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Giving colour theory the green light

In 2015, a viral photograph of “the dress”, divided the population. The image raised a question about how we see and interpret Colour. Was it black and blue, or white and gold? For designers and marketers, the challenge is to create an appealing design that balances colour well and connects with the audience – not divides it. 

By Carla Stanton, graphic designer at Stone Junction.

Traditional Colour Theory provided guidelines for which Colours work well together and what effect colour combinations can create in a design. 

It’s not always as straightforward as you might think. We now need to consider how personal preference, cultural differences and previous experiences can all influence how people see colour. Differing perceptions of colour can make it difficult for brands looking to invoke the right reaction from potential and current customers.

It’s not always black and white
Colour can have different meanings across the globe, so it is important to understand your audience and know how your design may be perceived.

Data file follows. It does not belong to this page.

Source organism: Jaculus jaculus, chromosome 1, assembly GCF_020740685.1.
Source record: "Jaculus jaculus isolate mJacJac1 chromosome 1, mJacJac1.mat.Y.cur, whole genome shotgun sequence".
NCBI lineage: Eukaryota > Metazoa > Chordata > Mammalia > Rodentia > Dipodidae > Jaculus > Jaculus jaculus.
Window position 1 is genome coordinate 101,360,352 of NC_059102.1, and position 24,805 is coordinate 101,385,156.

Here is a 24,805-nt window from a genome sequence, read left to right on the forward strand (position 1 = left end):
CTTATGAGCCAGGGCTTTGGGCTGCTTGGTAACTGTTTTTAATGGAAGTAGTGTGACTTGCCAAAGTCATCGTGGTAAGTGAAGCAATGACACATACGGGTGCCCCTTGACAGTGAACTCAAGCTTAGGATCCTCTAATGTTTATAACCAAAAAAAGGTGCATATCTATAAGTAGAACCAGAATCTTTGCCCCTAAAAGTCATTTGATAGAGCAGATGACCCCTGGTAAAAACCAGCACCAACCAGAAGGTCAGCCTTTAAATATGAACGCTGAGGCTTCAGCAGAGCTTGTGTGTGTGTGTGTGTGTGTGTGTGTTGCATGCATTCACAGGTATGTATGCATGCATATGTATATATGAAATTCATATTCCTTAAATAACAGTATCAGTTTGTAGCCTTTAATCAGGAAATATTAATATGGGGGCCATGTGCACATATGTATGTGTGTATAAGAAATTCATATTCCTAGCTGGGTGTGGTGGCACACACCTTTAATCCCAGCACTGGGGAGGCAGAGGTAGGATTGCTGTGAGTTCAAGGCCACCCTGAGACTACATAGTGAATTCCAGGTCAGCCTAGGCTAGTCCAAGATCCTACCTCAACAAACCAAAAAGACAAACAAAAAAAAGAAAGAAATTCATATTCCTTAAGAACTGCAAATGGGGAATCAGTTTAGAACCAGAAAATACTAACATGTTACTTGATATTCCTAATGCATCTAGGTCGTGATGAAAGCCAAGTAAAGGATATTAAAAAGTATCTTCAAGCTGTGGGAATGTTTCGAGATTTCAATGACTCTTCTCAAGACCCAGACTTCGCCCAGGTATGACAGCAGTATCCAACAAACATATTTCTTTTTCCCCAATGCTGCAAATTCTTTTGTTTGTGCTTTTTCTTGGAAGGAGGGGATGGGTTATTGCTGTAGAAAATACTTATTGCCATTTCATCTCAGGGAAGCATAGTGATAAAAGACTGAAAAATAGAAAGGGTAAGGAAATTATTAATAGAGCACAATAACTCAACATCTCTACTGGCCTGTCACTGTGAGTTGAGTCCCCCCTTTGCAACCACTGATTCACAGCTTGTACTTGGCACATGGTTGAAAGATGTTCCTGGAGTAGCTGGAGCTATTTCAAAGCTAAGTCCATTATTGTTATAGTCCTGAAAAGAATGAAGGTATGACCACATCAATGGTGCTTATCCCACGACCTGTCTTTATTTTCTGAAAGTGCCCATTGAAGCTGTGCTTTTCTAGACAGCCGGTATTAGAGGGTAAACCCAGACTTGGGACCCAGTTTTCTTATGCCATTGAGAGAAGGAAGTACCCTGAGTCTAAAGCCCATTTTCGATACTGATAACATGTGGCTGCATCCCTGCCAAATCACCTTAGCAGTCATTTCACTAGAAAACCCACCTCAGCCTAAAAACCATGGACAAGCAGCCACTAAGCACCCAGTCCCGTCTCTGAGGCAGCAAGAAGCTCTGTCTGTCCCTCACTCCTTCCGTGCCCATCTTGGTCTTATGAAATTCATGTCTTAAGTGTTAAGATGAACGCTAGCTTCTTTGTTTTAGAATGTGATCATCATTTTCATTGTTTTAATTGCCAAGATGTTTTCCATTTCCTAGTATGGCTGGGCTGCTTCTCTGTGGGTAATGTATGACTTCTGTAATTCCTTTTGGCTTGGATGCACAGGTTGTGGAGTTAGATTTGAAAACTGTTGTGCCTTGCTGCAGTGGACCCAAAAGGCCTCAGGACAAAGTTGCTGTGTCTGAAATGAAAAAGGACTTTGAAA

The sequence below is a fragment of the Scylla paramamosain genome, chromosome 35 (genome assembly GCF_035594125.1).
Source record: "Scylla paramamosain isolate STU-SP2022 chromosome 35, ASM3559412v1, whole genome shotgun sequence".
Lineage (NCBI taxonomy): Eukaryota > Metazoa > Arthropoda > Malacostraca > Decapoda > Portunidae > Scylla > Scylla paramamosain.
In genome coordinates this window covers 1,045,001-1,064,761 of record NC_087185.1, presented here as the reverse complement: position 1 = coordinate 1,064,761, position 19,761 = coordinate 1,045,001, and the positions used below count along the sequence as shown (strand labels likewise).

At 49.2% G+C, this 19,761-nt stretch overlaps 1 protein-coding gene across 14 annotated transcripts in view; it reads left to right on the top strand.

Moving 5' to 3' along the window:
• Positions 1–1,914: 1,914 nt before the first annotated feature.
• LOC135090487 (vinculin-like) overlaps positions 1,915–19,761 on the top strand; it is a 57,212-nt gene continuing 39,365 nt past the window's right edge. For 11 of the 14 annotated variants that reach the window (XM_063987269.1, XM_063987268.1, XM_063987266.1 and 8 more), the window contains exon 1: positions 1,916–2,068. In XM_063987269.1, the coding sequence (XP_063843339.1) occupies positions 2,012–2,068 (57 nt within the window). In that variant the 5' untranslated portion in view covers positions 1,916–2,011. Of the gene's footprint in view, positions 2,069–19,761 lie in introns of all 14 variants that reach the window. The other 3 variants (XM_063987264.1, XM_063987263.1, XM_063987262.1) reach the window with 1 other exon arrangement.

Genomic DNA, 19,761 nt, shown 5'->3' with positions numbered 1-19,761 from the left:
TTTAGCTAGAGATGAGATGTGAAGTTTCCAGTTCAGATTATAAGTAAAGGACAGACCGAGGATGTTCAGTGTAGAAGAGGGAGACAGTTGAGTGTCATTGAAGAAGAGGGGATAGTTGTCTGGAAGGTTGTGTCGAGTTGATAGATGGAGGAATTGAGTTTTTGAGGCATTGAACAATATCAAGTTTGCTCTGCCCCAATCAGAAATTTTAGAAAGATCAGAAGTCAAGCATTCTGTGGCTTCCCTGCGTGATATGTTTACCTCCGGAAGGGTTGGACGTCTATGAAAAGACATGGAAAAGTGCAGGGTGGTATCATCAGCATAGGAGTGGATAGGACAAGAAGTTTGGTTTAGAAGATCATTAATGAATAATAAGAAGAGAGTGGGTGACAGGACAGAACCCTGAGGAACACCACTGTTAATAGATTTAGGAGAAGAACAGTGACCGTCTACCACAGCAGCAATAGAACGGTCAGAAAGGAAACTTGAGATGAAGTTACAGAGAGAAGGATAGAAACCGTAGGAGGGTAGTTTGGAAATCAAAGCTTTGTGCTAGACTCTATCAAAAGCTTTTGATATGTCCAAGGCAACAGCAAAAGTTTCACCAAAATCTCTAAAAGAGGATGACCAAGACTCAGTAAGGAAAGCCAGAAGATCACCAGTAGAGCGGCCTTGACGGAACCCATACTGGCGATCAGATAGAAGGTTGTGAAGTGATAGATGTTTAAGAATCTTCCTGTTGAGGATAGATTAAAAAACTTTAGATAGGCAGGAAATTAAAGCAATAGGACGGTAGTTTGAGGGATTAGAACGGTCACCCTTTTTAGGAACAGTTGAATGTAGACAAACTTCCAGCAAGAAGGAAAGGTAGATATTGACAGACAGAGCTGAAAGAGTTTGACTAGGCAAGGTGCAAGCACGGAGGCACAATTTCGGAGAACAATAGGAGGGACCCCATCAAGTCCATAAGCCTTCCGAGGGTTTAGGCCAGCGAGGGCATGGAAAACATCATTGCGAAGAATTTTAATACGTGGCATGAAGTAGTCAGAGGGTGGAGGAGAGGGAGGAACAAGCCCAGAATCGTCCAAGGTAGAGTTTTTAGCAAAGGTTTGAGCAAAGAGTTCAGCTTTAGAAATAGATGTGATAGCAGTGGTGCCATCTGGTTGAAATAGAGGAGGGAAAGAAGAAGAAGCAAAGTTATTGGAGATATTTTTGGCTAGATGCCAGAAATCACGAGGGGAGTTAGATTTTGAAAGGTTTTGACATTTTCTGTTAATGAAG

For example, black means rebirth in some Eastern countries, while in the Western world it can be seen as morbid and mysterious. White, which is usually perceived as pure and peaceful, is the colour of death and bad luck in some Asian countries.  

As well as different countries, colours can conjure up different emotions depending on the context. Blue is often used to depict trust, expertise and strength, but is also said to curb appetite, so is usually avoided by food companies. 

Doing your research will help you to understand how your audience will react to your design.

Balancing the tone
Using colours effectively has a lot to do with balance. The more colours you use, the more complicated it gets to balance them. It is important to check the relationship between the colours on the colour wheel and carefully consider if you could limit your palette. Adobe has a really nifty colour wheel tool here.

You may want to look at the contrast in colours and tone to ensure everything else in your design is defined and not blended too much. Check if any colours affect the appearance of nearby colours, as this can have an impact on the mood your design creates. The key is to use colours that complement each other. 

Whatever colour the dress really was, if you’re thinking about changing your brand colour guidelines get in touch on 01785 225416 or e-mail me at [email protected]



This post first appeared on Technical PR, Industrial PR, Engineering PR, Manu, please read the originial post: here

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Giving colour theory the green light

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